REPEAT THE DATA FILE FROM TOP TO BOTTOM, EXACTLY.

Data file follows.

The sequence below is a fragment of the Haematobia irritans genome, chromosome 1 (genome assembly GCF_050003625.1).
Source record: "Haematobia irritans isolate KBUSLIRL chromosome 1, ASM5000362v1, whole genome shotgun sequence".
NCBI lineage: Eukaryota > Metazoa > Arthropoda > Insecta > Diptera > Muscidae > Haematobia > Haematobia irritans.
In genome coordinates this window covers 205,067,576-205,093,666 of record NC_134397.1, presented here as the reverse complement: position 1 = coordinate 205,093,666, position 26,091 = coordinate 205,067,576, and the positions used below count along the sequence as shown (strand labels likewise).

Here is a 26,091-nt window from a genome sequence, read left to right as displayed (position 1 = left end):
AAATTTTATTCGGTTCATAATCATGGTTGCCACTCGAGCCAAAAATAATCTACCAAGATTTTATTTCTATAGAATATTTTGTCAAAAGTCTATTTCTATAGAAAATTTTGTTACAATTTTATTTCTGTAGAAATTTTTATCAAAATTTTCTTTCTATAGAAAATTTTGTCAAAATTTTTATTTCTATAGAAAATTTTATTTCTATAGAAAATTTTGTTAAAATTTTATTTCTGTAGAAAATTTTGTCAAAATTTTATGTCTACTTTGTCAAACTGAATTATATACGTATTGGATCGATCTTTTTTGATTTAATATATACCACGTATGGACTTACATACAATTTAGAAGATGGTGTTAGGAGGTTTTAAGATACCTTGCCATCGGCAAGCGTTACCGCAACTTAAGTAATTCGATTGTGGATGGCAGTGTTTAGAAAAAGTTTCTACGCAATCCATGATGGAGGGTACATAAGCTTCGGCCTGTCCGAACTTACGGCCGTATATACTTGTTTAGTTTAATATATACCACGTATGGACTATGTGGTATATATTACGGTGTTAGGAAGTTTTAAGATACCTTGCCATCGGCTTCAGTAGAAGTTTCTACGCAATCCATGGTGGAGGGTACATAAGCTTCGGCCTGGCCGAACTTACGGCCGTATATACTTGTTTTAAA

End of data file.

The sequence below is a fragment of the Haematobia irritans genome, chromosome 1 (genome assembly GCF_050003625.1).
Source record: "Haematobia irritans isolate KBUSLIRL chromosome 1, ASM5000362v1, whole genome shotgun sequence".
NCBI lineage: Eukaryota > Metazoa > Arthropoda > Insecta > Diptera > Muscidae > Haematobia > Haematobia irritans.
In genome coordinates this window covers 205,067,576-205,093,666 of record NC_134397.1, presented here as the reverse complement: position 1 = coordinate 205,093,666, position 26,091 = coordinate 205,067,576, and the positions used below count along the sequence as shown (strand labels likewise).

Here is a 26,091-nt window from a genome sequence, read left to right as displayed (position 1 = left end):
AAATTTTATTCGGTTCATAATCATGGTTGCCACTCGAGCCAAAAATAATCTACCAAGATTTTATTTCTATAGAATATTTTGTCAAAAGTCTATTTCTATAGAAAATTTTGTTACAATTTTATTTCTGTAGAAATTTTTATCAAAATTTTCTTTCTATAGAAAATTTTGTCAAAATTTTTATTTCTATAGAAAATTTTATTTCTATAGAAAATTTTGTTAAAATTTTATTTCTGTAGAAAATTTTGTCAAAATTTTATGTCTACTTTGTCAAACTGAATTATATACGTATTGGATCGATCTTTTTTGATTTAATATATACCACGTATGGACTTACATACAATTTAGAAGATGGTGTTAGGAGGTTTTAAGATACCTTGCCATCGGCAAGCGTTACCGCAACTTAAGTAATTCGATTGTGGATGGCAGTGTTTAGAAAAAGTTTCTACGCAATCCATGATGGAGGGTACATAAGCTTCGGCCTGTCCGAACTTACGGCCGTATATACTTGTTTAGTTTAATATATACCACGTATGGACTATGTGGTATATATTACGGTGTTAGGAAGTTTTAAGATACCTTGCCATCGGCTTCAGTAGAAGTTTCTACGCAATCCATGGTGGAGGGTACATAAGCTTCGGCCTGGCCGAACTTACGGCCGTATATACTTGTTTTAAA